This storm so far is just kinda spinning it wheels, quite literally, without too much to show for it just yet. Initial cold front moved through yesterday evening bringing a brief period of mostly rain to the Wasatch and Wasatch Front. A secondary jet streak moved through early this morning and brought another brief period of rain to the region and some high elevation snow. Here is a quick look at Hidden Peak at Snowbird this morning showing just a dusting of snow so far:
Today, expect scattered valley rain showers and mountain snow (above 7,000 ft) to continue with little in the way of accumulation. There should be plenty of breaks and even sunshine during the day.
Tonight, the cold core of the storm drops from its current location in SW Montana down into Northern Utah/SW Wyoming. This will bring a reinforcing shot of cold air as well as a better chance for orographic snowfall. Snow levels drop to near valley floors. A lake effect band of snow is still definitely possible south/southeast of the GSL. These showers will continue into tomorrow and gradually clear out through the day.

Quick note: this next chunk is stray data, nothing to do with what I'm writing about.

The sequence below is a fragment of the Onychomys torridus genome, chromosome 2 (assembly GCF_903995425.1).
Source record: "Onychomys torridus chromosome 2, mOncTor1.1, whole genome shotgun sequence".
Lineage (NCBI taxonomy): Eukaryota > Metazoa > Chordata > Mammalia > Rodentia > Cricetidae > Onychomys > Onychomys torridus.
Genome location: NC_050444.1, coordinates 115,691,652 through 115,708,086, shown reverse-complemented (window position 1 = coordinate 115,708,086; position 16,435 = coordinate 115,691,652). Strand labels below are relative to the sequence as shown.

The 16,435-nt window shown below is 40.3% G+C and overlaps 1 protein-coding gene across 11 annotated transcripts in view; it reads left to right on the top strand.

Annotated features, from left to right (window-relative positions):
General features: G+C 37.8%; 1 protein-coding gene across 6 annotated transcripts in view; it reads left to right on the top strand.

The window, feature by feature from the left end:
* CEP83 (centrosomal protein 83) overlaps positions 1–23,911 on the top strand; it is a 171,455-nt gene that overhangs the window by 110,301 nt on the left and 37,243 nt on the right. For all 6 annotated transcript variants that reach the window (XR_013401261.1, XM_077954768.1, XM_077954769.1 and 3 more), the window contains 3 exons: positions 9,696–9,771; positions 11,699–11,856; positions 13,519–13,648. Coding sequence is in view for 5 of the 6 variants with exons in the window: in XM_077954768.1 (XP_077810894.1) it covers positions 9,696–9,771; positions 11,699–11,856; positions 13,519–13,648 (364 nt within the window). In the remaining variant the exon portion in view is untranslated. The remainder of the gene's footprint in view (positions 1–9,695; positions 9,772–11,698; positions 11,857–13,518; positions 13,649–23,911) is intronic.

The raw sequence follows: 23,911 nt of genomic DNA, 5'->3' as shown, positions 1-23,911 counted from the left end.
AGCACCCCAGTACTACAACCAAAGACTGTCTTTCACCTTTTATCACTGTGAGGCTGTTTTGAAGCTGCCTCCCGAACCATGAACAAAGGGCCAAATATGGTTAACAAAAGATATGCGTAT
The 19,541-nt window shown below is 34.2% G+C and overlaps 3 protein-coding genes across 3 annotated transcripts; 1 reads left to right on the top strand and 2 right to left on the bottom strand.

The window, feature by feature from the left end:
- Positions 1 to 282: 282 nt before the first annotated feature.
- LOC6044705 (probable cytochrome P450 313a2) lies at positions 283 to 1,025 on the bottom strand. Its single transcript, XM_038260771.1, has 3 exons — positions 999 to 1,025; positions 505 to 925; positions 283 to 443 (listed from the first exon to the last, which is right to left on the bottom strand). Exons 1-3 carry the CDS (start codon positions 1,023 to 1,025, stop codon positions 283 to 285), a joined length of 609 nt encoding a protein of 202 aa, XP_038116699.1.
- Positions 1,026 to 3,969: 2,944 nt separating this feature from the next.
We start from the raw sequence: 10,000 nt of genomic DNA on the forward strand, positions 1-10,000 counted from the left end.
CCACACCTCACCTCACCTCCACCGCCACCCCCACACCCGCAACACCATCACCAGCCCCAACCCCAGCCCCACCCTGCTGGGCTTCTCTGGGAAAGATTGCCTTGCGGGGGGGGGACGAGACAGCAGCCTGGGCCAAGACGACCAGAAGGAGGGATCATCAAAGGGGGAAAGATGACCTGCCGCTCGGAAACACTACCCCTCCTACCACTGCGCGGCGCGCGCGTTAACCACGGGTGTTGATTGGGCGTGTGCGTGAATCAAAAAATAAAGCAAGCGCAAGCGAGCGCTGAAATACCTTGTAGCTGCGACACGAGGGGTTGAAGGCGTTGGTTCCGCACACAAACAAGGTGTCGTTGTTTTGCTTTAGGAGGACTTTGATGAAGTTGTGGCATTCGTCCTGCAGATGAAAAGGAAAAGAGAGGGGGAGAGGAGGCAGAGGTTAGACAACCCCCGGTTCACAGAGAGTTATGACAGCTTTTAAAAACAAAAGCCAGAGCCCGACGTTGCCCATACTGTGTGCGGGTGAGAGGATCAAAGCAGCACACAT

I’m not feeling as confident as I was yesterday with the strength/track of the Low pressure center. Together with the fact that we saw almost nothing out of the front last night, I’m going to downgrade the overall snowfall totals from 3-6″ to 1-4″. The wildcard, of course, is lake effect. If one area gets trapped under a lake effect band tonight (Oquirrhs/Cottonwoods), then they could see significantly more snow.
In all honesty, it’s probably best this time of year that we don’t see significant accumulations. As some have pointed out, in years where we have seen 1+ feet of snow in early October, it has often led to a weak or “rotten” base layer later in the season which increases avalanche danger. Best case scenario is that we get a manageable amount of snow that melts off now before the large storms start hitting later this month into November.
Models continue to struggle with next week, but for now it doesn’t look like any major storms. Just typical Fall-like weather . . .